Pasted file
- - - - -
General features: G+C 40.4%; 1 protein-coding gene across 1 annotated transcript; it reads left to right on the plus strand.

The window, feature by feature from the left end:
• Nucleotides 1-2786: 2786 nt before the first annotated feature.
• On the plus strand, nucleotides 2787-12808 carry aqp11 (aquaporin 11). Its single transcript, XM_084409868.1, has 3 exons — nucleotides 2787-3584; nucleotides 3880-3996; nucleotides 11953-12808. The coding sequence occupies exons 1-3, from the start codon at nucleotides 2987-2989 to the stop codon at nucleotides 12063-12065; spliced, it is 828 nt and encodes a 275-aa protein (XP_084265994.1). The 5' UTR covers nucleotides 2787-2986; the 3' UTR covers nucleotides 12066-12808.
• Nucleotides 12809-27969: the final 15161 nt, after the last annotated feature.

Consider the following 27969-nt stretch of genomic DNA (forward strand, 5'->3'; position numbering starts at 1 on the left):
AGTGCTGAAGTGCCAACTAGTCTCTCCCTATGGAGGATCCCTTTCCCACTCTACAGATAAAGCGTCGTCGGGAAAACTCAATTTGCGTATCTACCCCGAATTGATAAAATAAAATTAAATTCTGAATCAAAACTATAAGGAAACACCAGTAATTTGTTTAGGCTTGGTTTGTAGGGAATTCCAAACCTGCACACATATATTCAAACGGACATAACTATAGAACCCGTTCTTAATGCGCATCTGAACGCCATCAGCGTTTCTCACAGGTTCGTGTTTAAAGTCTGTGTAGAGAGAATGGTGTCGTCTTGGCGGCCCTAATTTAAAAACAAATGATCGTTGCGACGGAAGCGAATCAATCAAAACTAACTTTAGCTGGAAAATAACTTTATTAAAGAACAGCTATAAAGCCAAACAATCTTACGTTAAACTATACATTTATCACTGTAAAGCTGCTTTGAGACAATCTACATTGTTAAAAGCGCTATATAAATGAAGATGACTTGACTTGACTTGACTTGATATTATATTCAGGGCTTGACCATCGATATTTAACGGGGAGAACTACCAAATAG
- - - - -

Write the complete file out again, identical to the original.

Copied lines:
General features: G+C 40.4%; 1 protein-coding gene across 1 annotated transcript; it reads left to right on the plus strand.

The window, feature by feature from the left end:
• Nucleotides 1-2786: 2786 nt before the first annotated feature.
• On the plus strand, nucleotides 2787-12808 carry aqp11 (aquaporin 11). Its single transcript, XM_084409868.1, has 3 exons — nucleotides 2787-3584; nucleotides 3880-3996; nucleotides 11953-12808. The coding sequence occupies exons 1-3, from the start codon at nucleotides 2987-2989 to the stop codon at nucleotides 12063-12065; spliced, it is 828 nt and encodes a 275-aa protein (XP_084265994.1). The 5' UTR covers nucleotides 2787-2986; the 3' UTR covers nucleotides 12066-12808.
• Nucleotides 12809-27969: the final 15161 nt, after the last annotated feature.

Consider the following 27969-nt stretch of genomic DNA (forward strand, 5'->3'; position numbering starts at 1 on the left):
AGTGCTGAAGTGCCAACTAGTCTCTCCCTATGGAGGATCCCTTTCCCACTCTACAGATAAAGCGTCGTCGGGAAAACTCAATTTGCGTATCTACCCCGAATTGATAAAATAAAATTAAATTCTGAATCAAAACTATAAGGAAACACCAGTAATTTGTTTAGGCTTGGTTTGTAGGGAATTCCAAACCTGCACACATATATTCAAACGGACATAACTATAGAACCCGTTCTTAATGCGCATCTGAACGCCATCAGCGTTTCTCACAGGTTCGTGTTTAAAGTCTGTGTAGAGAGAATGGTGTCGTCTTGGCGGCCCTAATTTAAAAACAAATGATCGTTGCGACGGAAGCGAATCAATCAAAACTAACTTTAGCTGGAAAATAACTTTATTAAAGAACAGCTATAAAGCCAAACAATCTTACGTTAAACTATACATTTATCACTGTAAAGCTGCTTTGAGACAATCTACATTGTTAAAAGCGCTATATAAATGAAGATGACTTGACTTGACTTGACTTGATATTATATTCAGGGCTTGACCATCGATATTTAACGGGGAGAACTACCAAATAG